When, in college, we had to memorize a few passages of scripture for biblical survey classes, I more or less hugged the list of texts to my chest when I saw Joel 2:28 on it. Here were the words that I had thought were marginal words, and they were important enough to be tested on. It was a dream come true for this Bible nerd still trying to hear the possibility of call.

Now, ten or twelve years later, I'm preaching on these words, as I have before. And I can't shake all the times I have heard these words before. They haunt me. They are friendly ghosts for sure, but ghosts nonetheless. They bring back other times and places even as they invite me to new things.

My conclusion, at best, is this, "You're doing it right." From the Gospel architect Luke to screenwriters to my own teachers, "You're doing it right." For I'm certain these words will haunt me all my life as they have so many faithful before me. The words will push me to new places. The words will bubble up in moments of fear, offering assurance. Words that will do all those things--yeah, you're doing it right.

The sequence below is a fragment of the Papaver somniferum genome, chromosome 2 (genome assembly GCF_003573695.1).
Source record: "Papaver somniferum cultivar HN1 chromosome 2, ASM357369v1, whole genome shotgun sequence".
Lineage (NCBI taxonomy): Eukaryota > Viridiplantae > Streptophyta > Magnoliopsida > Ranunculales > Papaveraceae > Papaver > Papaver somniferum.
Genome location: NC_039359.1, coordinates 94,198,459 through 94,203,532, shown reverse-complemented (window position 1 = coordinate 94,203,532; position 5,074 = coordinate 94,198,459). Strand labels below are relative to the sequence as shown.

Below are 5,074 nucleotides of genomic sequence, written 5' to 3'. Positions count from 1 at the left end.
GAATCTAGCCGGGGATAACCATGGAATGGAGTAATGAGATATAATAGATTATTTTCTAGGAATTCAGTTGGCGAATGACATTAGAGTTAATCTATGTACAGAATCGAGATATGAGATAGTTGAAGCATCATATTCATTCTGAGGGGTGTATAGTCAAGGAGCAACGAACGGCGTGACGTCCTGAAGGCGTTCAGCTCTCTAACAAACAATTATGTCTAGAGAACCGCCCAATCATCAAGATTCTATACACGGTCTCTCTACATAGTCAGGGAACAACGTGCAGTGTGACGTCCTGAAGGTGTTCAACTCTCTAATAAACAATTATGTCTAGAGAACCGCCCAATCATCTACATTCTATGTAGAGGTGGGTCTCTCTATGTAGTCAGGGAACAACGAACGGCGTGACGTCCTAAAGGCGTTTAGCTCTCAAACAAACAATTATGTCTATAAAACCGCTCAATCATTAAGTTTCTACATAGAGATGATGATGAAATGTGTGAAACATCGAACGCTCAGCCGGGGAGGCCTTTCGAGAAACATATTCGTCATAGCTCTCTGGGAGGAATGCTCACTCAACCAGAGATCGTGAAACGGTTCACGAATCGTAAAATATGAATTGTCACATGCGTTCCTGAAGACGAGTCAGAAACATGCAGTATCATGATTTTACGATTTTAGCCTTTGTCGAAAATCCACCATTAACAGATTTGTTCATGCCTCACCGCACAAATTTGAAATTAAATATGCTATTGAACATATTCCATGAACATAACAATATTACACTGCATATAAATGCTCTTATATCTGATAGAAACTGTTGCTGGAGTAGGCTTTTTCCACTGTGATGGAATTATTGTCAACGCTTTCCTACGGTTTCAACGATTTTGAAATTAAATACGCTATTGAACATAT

I'm so grateful for these words, these ghosts. Perhaps most of all, I love that I get to introduce others to these beautiful, haunting words.

Friday, May 23, 2014

Four Years

Today is the fourth anniversary of my ordination. The picture attached to this blog is from that day. Like most special occasions, people from all phases of my life were there. It was a churchy celebration for sure, but a wonderful churchy celebration. Preaching and packages and singing. Cute kids and lots of hugs.

In the middle of it all, me, with all of the craziness somehow swirling around me. Here were all the people from my many communities joined together to say, "God has called her."

For all the craziness leading up to that day, and all the hullabaloo that afternoon, I've never been quite so calm or so certain of something. The weight of the robe, the stole, felt just right. That remains true to this day.

I think back on those four years and wonder how to best measure them. There are so many ways to count.

Five baptisms.
Four funerals.
Two weddings.
Only God knows how many pizzas.
Three churches. 
Three states.
Four places I've called home.
Two weeks of camp.
A lock-in or two or three.
Somewhere around 200 Sundays in worship.
Bible studies--who knows how many.
Prayers--God knows that, too.